My point in the post was not to dispute the WIPO decisions but to question the propriety of a neutral making press releases about favored outcomes.  WIPO as "dispute resolution provider, should be in charge of adjudicating the policy ICANN set, not making its own.

Re: WIPO Crowing Again About "Cybersquatting" Thomas Barrett  –  Feb 02, 2006 5:51 PM PDT

WIPO has been busy marketing itself in other ways as well.

I subscribed to a domain news feed from Moreover.  Once a week or so, the daily email is overflowing with headlines of WIPO dispute decisions.

Apparently, WIPO believes that these decisions constitute news.

I don't know if they publish ALL decisions or just those where the trademark owner was victorious.  I suspect its the latter.

Regards,

Tom Barrett
EnCirca, Inc

Re: WIPO Crowing Again About "Cybersquatting" Suresh Ramasubramanian  –  Feb 03, 2006 4:19 AM PDT

Wendy - thanks. Was just setting the stage for a rather more serious question.  Are the faults you see, that need fixing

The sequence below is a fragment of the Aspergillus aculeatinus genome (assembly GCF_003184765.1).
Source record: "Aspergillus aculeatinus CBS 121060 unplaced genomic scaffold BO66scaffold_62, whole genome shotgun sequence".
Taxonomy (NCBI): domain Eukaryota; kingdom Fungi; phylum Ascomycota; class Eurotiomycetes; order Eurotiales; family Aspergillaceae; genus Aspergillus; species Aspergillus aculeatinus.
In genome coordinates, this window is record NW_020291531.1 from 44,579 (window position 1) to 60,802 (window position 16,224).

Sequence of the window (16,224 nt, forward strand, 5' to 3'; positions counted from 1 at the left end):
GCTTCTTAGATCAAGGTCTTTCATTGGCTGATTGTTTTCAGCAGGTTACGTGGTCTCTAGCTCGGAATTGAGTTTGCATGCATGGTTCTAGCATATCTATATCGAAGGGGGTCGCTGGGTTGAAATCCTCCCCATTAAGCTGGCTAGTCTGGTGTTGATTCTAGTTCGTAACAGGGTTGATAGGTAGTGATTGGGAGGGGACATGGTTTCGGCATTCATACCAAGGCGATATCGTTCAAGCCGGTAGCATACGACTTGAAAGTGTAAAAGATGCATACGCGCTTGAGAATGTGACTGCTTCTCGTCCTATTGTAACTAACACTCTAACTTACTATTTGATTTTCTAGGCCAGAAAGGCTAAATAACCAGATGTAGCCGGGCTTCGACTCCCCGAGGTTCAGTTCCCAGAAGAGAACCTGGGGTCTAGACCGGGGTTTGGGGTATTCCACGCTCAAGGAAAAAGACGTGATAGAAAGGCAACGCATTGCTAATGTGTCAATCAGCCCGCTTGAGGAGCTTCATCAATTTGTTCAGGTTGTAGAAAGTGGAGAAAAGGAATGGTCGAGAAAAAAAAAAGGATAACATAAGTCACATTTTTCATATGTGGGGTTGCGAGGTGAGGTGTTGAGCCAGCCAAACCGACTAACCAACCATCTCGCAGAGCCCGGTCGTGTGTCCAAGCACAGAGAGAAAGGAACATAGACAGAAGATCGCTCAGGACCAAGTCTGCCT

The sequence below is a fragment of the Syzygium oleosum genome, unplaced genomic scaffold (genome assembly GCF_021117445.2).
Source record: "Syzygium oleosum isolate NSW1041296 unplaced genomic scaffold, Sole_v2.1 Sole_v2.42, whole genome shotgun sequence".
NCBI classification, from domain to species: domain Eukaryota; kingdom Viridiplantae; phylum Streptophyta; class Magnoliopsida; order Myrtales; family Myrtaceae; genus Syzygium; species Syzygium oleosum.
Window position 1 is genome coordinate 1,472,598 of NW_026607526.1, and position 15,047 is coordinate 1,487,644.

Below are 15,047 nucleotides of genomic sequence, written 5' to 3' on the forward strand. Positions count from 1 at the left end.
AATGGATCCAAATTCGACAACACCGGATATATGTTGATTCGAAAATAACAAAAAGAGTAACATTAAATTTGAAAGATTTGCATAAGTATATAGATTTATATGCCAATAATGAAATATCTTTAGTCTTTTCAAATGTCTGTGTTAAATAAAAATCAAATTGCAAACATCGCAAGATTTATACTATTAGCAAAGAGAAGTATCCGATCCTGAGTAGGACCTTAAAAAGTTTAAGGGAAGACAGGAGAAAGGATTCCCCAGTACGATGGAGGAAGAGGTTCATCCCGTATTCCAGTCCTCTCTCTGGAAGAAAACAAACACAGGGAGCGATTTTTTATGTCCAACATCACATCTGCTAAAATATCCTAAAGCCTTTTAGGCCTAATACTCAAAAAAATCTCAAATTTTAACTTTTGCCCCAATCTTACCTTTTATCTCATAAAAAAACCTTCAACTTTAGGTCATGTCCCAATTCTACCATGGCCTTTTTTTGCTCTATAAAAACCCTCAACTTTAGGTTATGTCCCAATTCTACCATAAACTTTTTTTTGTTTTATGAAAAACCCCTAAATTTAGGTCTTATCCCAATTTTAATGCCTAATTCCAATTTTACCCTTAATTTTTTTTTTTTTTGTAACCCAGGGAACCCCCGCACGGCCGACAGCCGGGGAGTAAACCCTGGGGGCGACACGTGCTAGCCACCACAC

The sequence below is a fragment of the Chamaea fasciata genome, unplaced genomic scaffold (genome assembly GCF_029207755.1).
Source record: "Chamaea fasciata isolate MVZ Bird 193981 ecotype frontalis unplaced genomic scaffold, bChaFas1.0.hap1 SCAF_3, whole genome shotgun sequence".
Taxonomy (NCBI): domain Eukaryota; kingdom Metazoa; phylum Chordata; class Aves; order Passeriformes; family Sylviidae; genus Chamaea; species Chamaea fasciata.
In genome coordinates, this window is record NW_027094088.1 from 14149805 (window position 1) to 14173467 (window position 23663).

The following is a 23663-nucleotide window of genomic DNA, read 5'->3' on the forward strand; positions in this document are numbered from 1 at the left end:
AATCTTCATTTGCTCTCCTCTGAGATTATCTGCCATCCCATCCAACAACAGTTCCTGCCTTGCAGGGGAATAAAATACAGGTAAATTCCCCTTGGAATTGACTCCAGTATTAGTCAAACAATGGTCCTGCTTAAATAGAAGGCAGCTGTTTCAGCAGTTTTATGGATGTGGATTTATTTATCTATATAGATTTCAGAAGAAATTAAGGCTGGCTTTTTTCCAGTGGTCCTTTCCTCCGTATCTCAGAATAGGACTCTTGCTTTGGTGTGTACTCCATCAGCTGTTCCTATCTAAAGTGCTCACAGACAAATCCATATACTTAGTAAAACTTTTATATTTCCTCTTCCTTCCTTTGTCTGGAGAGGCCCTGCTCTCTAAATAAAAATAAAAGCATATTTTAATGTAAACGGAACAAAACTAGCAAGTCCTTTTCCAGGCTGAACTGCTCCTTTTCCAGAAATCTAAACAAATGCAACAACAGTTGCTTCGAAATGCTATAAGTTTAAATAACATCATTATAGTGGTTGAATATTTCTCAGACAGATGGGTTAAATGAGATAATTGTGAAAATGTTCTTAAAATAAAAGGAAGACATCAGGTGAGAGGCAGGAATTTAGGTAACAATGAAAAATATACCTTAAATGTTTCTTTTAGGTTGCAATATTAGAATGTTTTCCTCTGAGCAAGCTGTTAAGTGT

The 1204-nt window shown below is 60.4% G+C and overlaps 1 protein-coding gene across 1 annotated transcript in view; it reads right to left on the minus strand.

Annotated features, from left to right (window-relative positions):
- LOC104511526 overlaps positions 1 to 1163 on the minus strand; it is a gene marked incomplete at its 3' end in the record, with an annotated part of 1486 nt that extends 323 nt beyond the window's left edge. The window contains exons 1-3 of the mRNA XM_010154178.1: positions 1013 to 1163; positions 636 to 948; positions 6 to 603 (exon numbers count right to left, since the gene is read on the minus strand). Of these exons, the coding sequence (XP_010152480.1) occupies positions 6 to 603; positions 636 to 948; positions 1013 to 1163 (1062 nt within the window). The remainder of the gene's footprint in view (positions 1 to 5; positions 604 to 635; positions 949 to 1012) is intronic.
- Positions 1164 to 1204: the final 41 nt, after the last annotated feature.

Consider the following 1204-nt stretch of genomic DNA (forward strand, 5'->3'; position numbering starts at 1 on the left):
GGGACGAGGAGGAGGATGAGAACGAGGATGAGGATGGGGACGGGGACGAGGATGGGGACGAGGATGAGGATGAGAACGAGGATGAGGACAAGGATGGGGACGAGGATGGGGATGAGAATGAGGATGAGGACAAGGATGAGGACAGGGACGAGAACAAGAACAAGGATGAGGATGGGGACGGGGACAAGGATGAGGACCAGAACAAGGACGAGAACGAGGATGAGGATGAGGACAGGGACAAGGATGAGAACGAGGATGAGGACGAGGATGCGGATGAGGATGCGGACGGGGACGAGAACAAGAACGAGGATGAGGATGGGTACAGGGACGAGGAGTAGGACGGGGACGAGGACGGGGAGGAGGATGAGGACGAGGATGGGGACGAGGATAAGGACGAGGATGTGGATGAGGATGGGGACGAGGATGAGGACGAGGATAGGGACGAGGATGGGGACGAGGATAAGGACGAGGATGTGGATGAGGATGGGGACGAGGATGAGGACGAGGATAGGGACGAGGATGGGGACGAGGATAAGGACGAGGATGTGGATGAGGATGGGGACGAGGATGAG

1. In WIPO
2. In the UDRP
3. In WIPO's implementation of the UDRP

And where would the fix be best applied?

Simplifying and rationalizing the UDRP?

Helping innocent people whose domain names are being targeted by (say) a large corporation, mount a defense of their domain name?

Helping change WIPO processes by providing constructive feedback and suggestions?  Strident criticism probably doesnt work as well in this case as active participation

Their rules are fair enough - and the UDRP, though flawed, is fair enough. It gives considerable latitude to whoever are the arbitrator(s) on a panel deciding what happens to a domain.  And there lies the rub.